bio | website | |
---|---|---|
location | Moscow | |
age | 36 | |
visits | member for | 3 years |
seen | 8 hours ago | |
stats | profile views | 1,069 |
Aug 12 |
awarded | Nice Answer |
Jun 24 |
comment |
When does a set of collinearity conditions imply collinearity of all of the points?
But what happens if all $n$ points should be distinct? |
Jun 3 |
comment |
Covering fat objects with fat objects
"The slimness factor of a rectangle is identical to its aspect ratio" --- is this true? If you use a square rotated at $\pi/4$, you may cover an $a\times b$ rectangle by a square with side length $(a+b)/\sqrt2$... |
May 29 |
comment |
A functional inequality
@Juanito: Are you sure then that there are no other misses? I am particularly interested in $t>1$ (in your present formulation, you don't say that $g(r^2)>g(r)^2$ --- is it what you wanted?). |
May 28 |
answered | A functional inequality |
May 23 |
comment |
Is there a better proof of this fact in number theory/formal group theory?
Your `ideal' situation provides only $b_n\mid a_n$. Is it enough for you? |
May 22 |
comment |
Quotients of the initial semiring
Recall that there are other homomorphic images of $\mathbb N$, namely the factors by a congruence $\sim_{a,b}$ defined as $x\sim_{a,b}y\iff x,y\geq a \;\wedge\; b\,\mid\,x-y$. A ring $\mathbb Z/n$ corresponds to $\sim_{0,n}$. |
May 14 |
reviewed | Reject suggested edit on nontrivial theorems with trivial proofs |
May 7 |
comment |
“Japanese Theorem” on cyclic polygons: Higher-dimensional generalizations?
What about two decompositions into EQUAL number of simplices? Or (this is more likely to be true) into MINIMAL number of them? |
May 6 |
comment |
Shortest supersequence of all permutations of $n$ elements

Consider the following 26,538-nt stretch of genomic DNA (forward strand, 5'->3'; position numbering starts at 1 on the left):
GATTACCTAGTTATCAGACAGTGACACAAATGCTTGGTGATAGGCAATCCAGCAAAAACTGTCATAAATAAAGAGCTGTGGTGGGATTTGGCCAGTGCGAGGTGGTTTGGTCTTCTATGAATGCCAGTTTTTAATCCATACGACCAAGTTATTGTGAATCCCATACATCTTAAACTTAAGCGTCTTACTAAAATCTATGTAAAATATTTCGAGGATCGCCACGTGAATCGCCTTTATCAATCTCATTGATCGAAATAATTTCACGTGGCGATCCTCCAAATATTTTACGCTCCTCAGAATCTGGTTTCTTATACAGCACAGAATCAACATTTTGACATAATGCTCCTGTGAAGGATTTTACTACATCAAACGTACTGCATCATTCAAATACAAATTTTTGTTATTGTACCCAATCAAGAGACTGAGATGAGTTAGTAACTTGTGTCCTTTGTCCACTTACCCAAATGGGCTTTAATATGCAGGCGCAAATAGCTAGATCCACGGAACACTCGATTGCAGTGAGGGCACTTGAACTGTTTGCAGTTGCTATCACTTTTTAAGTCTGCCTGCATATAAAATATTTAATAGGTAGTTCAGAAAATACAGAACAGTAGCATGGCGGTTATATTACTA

See oeis.org/A062714 (and links)... |
May 6 |
comment |
Shortest supersequence of all permutations of $n$ elements
Here is length 12 sequence for $n=4$: 123412314231 |
Apr 14 |
comment |
Simple groups and words
At least, you should add that the word does not contain $n$th power of a word, where $n$ is the period of $S$; otherwise you may have words like $a^kb^na^{n-k}$ etc. |
Apr 1 |
comment |
Square root of a complex matrix commuting with a given one
@GeoffRobinson: Oh yes, ypu are right. Sorry. I have added some words about this case; hopefully now they are correct;)... |
Apr 1 |
revised |
Square root of a complex matrix commuting with a given one
Correction of the last (wrong) statement |
Apr 1 |
revised |
Square root of a complex matrix commuting with a given one
deleted 1 characters in body |
Apr 1 |
answered | Square root of a complex matrix commuting with a given one |
Mar 27 |
answered | Symmetry on a sphere |
Mar 26 |
answered | What is the name for the type of matrices? |
Mar 26 |
comment |
What is the name for the type of matrices?
You may regard $M_{a_1,\dots,a_{2^n}}$ as the `addition table' for $n$-dimensional vector space over $\mathbb F_2$. |
Mar 3 |
comment |
About generalized Minkowski inequality
Recall that the Minkowski inequality turns into equality when $(x_1,\dots,x_n)$ and $(y_1,\dots,y_n)$ are proportional. Thus, if you perturb the function $x^p$ a bit in a neighborhood of some point $a$ (keeping monotonicity, convexity, whatnot) then you may set $a=x_n$ or $a=x_n+y_n$ refuting your inequality for the perturbed function. |